The future of fashion is regenerative agriculture

Lucianne Tonti is a lovely writer, thank goodness, because if she weren’t the complex and radical subject of her must-have book Sundressed, about regenerative agriculture and its vital role in the future of fashion, it might not be not the first choice on the shelf. for many readers.

Lucianne unfolds the complex concepts of agriculture to restore biodiversity, ecosystems, and soil and water health in a scholarly way, but with elegant, looping circuits through romantic landscapes (where the revolution of the regenerative agriculture is already underway) and his own intense loves with pure-yarn clothing and fashion history.

“Yes, it’s full of information,” she laughs, “But it’s also unapologetically a book about beautiful clothes, why you should love them, how to love them.”

Specifically, how to love their sustainable and ethical origins, right down to their organically grown seed, silkworm or fleece, by learning the intricacies of their genesis, life cycle and supply chain.

According to Lucianne, who is the Saturday Paper’s fashion editor and a regular editor for The Guardian, sheer yarns are currently the best choice any fashion consumer can make right now, before the global industry finally turns to a product. softer, softer and non-toxic. future through regenerative agriculture.

“It’s such a great idea, to talk about re-wild landscapes and at the same time beautiful, high-end, good-quality clothes in cotton, wool, silk, hemp and linen,” she says. “Regenerative agriculture is getting very tricky, but fundamentally moving away from the tenets of industrial agriculture: no synthetic fertilizers or pesticides, just the natural processes that happen when you have multiple healthy plant species that sequester carbon from the atmosphere into the ground, restoring health to water cycles and ecosystems.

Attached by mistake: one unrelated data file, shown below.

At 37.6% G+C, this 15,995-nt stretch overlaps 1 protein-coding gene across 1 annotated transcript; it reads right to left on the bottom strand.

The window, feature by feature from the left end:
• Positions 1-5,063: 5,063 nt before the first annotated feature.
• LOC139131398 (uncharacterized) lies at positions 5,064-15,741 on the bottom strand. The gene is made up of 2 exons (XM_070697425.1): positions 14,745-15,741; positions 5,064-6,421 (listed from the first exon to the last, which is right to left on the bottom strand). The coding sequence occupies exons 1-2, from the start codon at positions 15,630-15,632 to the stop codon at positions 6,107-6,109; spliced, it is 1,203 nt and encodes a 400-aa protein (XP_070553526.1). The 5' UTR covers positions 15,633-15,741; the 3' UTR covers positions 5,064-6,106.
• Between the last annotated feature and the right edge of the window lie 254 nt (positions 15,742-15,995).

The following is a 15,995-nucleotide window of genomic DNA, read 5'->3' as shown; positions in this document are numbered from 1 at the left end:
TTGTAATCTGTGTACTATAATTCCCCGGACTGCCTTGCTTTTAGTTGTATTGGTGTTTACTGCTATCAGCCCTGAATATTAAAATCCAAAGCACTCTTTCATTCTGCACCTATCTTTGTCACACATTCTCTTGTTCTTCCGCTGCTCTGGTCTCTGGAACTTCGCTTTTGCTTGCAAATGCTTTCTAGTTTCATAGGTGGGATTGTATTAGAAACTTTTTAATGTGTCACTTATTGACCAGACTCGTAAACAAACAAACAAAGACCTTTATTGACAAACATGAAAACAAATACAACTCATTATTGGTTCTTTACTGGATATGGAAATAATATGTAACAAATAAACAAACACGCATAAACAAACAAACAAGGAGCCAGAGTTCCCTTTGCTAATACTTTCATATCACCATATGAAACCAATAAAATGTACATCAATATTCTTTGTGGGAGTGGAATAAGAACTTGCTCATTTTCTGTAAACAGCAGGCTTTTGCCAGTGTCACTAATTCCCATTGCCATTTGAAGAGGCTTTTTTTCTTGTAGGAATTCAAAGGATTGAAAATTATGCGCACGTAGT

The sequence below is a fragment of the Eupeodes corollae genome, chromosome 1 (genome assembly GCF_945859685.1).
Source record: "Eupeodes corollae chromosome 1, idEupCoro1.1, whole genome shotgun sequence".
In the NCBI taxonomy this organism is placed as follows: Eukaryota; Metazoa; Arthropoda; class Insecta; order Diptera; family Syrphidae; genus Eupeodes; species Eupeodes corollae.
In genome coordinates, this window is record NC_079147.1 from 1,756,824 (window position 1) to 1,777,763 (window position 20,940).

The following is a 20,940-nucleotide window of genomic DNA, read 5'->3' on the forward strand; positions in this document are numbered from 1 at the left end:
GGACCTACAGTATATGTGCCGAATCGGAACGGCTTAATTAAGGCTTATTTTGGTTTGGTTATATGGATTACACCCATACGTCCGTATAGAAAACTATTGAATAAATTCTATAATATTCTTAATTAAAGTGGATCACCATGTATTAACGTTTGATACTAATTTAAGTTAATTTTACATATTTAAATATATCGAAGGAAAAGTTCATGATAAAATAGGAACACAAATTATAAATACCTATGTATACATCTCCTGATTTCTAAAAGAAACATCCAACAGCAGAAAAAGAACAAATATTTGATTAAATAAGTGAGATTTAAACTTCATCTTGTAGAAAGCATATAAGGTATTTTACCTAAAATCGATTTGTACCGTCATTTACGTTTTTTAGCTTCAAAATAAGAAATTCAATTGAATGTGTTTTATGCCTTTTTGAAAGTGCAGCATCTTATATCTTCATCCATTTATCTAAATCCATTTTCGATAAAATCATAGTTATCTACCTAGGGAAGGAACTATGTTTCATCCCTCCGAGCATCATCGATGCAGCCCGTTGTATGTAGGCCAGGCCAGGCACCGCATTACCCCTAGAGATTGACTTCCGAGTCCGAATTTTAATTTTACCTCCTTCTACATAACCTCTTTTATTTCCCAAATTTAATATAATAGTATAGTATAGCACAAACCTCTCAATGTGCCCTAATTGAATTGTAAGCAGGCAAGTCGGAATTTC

Essentially, his methods are hard to scale and practically medieval. Only a planet-wide culture shift will finally allow regenerative agriculture to save fashion from its toxic self, but, according to Lucianne, the revolution is already underway.

“Farmers and scientists are testing different methods and some of the biggest fashion brands are getting involved,” she says. “Kering (the French luxury group that owns Gucci, Yves Saint Laurent, Balenciaga and Alexander McQueen) is already shifting cotton producers along its supply chains to be regenerative.”

Many of the 60 global companies known as The Fashion Pact, which represent around a third of the fashion industry, have also set targets to obtain pure yarns from regenerative agricultural sources as early as 2030.

Lucianne wrote Sundressed, her first book, after working several years in Paris as a marketing and sales manager for a small local brand, then with partners in a mostly sustainable small brands agency, including Australian icons KitX and Romance Was Born. “I came back to Australia at the start of the pandemic…then the borders closed and I was stuck.”

Although she had to dissolve her young Parisian agency, she took advantage of her free time in Melbourne to embark on this new passion project. “Everyone I dealt with in Paris was thinking about sustainability, talking about sustainability, working for sustainability,” she says. “So I read, and read, and read, and I came across this idea of ​​regenerative agriculture and went from there, further and further down that rabbit hole.”

The result, two years later, is a book that will sit easily alongside seminal works such as Deluxe: How Luxury Lost Its Luster by fellow Parisian Dana Thomas, who first exposed the realities not so fashionable, and Wardrobe Crisis, the widely read exhibition of waste, toxic practices and consumerism by Australian sustainability guru, Clare Press.

Lucianne says her ultimate trigger for Sundressed was fashion’s well-documented “mountains of bullshit” that not only spoil the planet, but sprout into millions of average wardrobes.

“There’s such sadness in anyone who tries to get dressed in the morning, looks at this mountain of clothes they own, and can’t figure out what to wear,” she says. “We can educate ourselves from this, we have to educate ourselves from this.”

Sundressed, Natural fibers and the future of fashion, by Lucianne Tonti, Black Inc., $32.99, will be released August 2022.

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